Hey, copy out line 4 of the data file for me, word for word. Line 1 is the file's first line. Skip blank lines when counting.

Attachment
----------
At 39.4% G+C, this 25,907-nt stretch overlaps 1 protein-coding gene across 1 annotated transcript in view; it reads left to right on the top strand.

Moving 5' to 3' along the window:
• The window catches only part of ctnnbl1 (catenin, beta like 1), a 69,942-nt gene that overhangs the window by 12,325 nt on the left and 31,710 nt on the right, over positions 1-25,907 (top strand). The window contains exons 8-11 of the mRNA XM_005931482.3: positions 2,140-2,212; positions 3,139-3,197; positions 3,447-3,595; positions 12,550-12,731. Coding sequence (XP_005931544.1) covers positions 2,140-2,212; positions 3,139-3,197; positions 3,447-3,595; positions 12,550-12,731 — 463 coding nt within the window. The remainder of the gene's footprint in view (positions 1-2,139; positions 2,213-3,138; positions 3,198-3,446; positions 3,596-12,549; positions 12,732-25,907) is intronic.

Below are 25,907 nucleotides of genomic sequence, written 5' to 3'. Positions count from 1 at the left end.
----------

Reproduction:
Below are 25,907 nucleotides of genomic sequence, written 5' to 3'. Positions count from 1 at the left end.